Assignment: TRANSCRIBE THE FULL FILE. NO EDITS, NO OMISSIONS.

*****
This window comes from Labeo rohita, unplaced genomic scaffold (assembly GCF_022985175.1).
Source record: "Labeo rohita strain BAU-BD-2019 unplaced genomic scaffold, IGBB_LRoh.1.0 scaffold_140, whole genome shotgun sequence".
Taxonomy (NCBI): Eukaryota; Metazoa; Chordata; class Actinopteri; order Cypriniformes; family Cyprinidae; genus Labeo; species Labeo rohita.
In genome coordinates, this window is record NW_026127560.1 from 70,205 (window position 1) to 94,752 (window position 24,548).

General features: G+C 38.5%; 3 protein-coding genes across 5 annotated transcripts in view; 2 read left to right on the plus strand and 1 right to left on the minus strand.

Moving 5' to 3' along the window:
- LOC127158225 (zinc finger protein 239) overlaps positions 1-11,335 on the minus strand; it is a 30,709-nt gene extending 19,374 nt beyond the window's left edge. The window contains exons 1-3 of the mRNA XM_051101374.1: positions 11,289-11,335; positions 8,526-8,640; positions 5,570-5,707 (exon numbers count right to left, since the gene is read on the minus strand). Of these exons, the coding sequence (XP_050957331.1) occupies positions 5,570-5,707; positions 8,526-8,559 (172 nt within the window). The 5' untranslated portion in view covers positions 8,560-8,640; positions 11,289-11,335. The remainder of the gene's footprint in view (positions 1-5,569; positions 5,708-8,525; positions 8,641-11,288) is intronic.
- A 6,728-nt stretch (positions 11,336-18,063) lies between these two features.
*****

This window comes from Labeo rohita, unplaced genomic scaffold (assembly GCF_022985175.1).
Source record: "Labeo rohita strain BAU-BD-2019 unplaced genomic scaffold, IGBB_LRoh.1.0 scaffold_140, whole genome shotgun sequence".
Taxonomy (NCBI): Eukaryota; Metazoa; Chordata; class Actinopteri; order Cypriniformes; family Cyprinidae; genus Labeo; species Labeo rohita.
In genome coordinates, this window is record NW_026127560.1 from 70,205 (window position 1) to 94,752 (window position 24,548).

General features: G+C 38.5%; 3 protein-coding genes across 5 annotated transcripts in view; 2 read left to right on the plus strand and 1 right to left on the minus strand.

Moving 5' to 3' along the window:
- LOC127158225 (zinc finger protein 239) overlaps positions 1-11,335 on the minus strand; it is a 30,709-nt gene extending 19,374 nt beyond the window's left edge. The window contains exons 1-3 of the mRNA XM_051101374.1: positions 11,289-11,335; positions 8,526-8,640; positions 5,570-5,707 (exon numbers count right to left, since the gene is read on the minus strand). Of these exons, the coding sequence (XP_050957331.1) occupies positions 5,570-5,707; positions 8,526-8,559 (172 nt within the window). The 5' untranslated portion in view covers positions 8,560-8,640; positions 11,289-11,335. The remainder of the gene's footprint in view (positions 1-5,569; positions 5,708-8,525; positions 8,641-11,288) is intronic.
- A 6,728-nt stretch (positions 11,336-18,063) lies between these two features.